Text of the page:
Tony is the last of a breed, a true believer and a true original. He's a hero to most of us defenders - particularly those of us who defend the most unpopular and despised defendants. If you've never seen True Believer starring James Woods as Tony and Robert Downey, Jr. as a kid just out of law school, you should. In the film, Tony agrees to defend a young Korean-American man who has been in jail for murder for eight years.

One more description of Tony from the New York Times movie review of True Believer

A few years ago, Mr. Serra was profiled on ''60 Minutes'' as one of the nation's top defense attorneys, known for his flamboyant courtroom style and remarkable acquittal rate.

Descriptions of his way of life border on the tall tale. ''He delivered all five of his children,'' says Mr. Strick. ''In a chicken shack.'' ''Their names are Ivory and Chime and Wonder,'' says Mr. Woods. (Actually, the boys' names are Shelter, Ivory and Chime Day; the girls are named Wonder Fortune and Lilac Bright). ''There's no phone in his house,'' says Mr. Serra's secretary, bemusedly. ''His clothes,'' says Joseph Ruben, the director, ''they come from Goodwill, and they're too small or too tight.'' ''He's like a magician,'' says the writer, ''a genius or a fraud.'' ''Vaguely clownish,'' says the director. ''And then he goes to court and beats the hell out of you.''

...Everyone seems to agree that Mr. Serra is a true believer. The film's title was based on one of his maxims: ''In the courtroom I'm a true believer, and a true believer's the most dangerous man alive.''

''Tony will tell you that he has to achieve total empathy with a client before he can defend him,'' says Mr. Strick. ''He has to convince himself. He loses objectivity. He wills himself to. Tony won't ask a client what really happened. He'll just listen to his version of the events, and he'll help create a scenario, within ethical limits, that would stand up to cross-examination. He goes through a process, much like an actor will, until he becomes a man who believes in his client, or even becomes the client himself.''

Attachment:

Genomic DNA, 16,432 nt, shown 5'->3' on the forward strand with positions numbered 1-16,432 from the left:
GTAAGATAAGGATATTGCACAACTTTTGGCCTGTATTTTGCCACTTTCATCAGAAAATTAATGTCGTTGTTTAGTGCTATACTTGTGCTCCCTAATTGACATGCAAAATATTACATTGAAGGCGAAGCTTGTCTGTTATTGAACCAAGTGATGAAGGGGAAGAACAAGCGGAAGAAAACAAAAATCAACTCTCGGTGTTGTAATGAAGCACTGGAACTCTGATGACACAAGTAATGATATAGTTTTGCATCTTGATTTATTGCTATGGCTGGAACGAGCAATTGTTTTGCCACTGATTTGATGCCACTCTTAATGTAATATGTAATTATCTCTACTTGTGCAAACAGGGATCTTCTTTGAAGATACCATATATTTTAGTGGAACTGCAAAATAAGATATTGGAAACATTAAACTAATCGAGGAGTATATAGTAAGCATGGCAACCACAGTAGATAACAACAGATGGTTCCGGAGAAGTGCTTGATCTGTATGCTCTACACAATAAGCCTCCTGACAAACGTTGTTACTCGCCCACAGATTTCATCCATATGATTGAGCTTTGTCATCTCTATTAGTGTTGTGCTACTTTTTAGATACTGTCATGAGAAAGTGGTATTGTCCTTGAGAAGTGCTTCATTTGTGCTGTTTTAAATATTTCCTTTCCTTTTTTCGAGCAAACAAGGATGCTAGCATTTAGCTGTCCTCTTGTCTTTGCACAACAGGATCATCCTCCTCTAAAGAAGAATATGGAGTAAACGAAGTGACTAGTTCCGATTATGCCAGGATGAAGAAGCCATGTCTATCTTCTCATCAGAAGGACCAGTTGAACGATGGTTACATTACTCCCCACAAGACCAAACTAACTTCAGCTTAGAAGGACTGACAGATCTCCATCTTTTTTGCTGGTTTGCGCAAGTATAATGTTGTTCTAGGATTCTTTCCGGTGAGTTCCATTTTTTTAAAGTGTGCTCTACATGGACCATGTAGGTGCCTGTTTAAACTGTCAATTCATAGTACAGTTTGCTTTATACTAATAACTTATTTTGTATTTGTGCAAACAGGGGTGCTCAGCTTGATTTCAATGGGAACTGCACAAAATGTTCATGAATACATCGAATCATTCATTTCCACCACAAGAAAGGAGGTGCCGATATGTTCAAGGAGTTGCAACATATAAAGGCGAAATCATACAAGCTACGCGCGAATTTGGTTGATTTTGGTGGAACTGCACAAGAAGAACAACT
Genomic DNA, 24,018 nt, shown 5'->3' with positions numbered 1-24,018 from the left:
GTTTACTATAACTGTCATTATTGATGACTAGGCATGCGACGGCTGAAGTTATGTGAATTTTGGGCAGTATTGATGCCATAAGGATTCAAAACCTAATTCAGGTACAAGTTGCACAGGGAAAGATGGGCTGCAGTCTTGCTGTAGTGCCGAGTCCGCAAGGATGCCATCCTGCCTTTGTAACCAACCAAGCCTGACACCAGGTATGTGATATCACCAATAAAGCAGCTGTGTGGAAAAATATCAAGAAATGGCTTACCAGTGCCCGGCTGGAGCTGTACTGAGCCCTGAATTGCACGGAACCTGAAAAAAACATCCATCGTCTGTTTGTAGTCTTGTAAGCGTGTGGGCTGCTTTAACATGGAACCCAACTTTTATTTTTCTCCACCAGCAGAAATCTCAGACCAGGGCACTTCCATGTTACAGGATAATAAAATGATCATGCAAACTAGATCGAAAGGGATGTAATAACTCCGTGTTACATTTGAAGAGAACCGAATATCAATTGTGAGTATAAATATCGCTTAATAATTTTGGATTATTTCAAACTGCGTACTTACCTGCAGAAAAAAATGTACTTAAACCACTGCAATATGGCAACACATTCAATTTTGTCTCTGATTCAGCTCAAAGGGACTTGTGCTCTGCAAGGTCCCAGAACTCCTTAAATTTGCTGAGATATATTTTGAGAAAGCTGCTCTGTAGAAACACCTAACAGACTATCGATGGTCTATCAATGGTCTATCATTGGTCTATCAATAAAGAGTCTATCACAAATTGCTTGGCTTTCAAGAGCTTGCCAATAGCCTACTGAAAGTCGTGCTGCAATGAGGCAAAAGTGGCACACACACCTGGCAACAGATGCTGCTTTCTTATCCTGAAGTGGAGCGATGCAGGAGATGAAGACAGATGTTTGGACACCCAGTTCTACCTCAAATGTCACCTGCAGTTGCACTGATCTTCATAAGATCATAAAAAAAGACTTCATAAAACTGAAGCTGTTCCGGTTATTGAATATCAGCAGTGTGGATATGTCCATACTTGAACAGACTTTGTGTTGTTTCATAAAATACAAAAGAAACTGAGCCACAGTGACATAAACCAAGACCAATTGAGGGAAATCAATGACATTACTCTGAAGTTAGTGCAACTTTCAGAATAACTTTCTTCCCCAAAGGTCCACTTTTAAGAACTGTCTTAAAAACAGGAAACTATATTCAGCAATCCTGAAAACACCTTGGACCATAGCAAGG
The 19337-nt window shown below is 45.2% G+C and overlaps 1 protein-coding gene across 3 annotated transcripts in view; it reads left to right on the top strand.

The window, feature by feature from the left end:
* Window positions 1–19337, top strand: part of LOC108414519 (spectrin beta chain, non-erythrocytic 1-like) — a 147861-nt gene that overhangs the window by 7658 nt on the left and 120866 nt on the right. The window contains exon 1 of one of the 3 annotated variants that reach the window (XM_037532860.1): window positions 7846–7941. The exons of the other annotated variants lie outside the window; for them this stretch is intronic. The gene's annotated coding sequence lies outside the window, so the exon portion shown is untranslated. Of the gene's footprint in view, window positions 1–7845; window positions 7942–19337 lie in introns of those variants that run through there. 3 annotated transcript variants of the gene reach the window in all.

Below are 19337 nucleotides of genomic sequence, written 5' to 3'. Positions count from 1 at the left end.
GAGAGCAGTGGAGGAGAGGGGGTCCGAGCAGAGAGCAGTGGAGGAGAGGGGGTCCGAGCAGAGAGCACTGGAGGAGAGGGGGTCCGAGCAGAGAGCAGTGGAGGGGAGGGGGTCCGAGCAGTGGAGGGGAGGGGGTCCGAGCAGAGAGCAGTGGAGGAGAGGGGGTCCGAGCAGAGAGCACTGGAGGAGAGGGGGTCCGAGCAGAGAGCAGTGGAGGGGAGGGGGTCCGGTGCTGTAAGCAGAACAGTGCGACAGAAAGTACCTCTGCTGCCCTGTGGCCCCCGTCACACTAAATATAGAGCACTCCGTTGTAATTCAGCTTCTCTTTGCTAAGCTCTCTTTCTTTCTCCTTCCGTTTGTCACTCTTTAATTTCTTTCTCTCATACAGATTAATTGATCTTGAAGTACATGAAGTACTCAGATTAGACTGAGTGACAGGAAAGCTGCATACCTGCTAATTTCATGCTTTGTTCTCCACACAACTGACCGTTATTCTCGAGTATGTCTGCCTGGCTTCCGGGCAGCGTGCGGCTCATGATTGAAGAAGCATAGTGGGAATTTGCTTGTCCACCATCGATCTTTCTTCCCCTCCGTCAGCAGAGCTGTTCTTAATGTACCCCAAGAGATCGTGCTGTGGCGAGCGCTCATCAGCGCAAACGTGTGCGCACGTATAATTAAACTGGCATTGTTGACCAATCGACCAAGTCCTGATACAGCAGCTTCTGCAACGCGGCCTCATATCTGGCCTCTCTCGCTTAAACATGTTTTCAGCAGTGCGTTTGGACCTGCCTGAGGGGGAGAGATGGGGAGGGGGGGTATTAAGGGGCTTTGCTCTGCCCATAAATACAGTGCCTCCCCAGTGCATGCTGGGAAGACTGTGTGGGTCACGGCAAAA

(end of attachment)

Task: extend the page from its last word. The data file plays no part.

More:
Asked how he convinces juries of his clients' innocence, Mr. Serra, speaking from a ''freezing phone booth'' in San Francisco, says, ''The warrior goes to battle knowing he's going to die. I'm not some lawyer with my hands full of paper, man. I look that jury in the eye, two feet away, and I start SCREAMING!''

Here's a picture of Tony outside court after his sentencing.

Update: From the San Francisco Chronicle:

Asking Serra to change his ways would be “like asking Lenny Bruce not to use dirty words … like asking Martin Luther King not to sit in at a lunch counter,’’ said John Keker, former Iran-Contra special prosecutor, who testified for the defense.

[Judge]Spero said he has no doubt that Serra “has selflessly devoted himself to the cause of justice and representation of the underprivileged, and has done so with little economic benefit to himself.’’ But, he added, “We are a country of laws.’’

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  • Re: Legendary Defender Tony Serra Sentenced to 10 (none / 0) (#1)
    by roger on Sat Dec 17, 2005 at 01:02:03 PM EST
    Just like the old days in S. Africa, we lock up the best of us, while the truly evil roam free.

    Re: Legendary Defender Tony Serra Sentenced to 10 (none / 0) (#2)
    by Patrick on Sat Dec 17, 2005 at 01:02:05 PM EST
    Roger, Come on! It's tax evasion, not like he's being martyred or anything. It's 10 months, even he says he can do it on his head. I've been up against his firm before, don't like his politics, but I respect their tenacity. Omar? You out there readin' this?

    Patrick, I don't know about Omar, but Tony's partner Larry Lichter checks in sometimes.

    Re: Legendary Defender Tony Serra Sentenced to 10 (none / 0) (#4)
    by Patrick on Sat Dec 17, 2005 at 01:02:05 PM EST
    Haven't yet had the pleasure of meeting Larry. I imagine that could change...soon

    Tony...Hang in there dude...The feds can eat sh*t while you dine on Caviar...!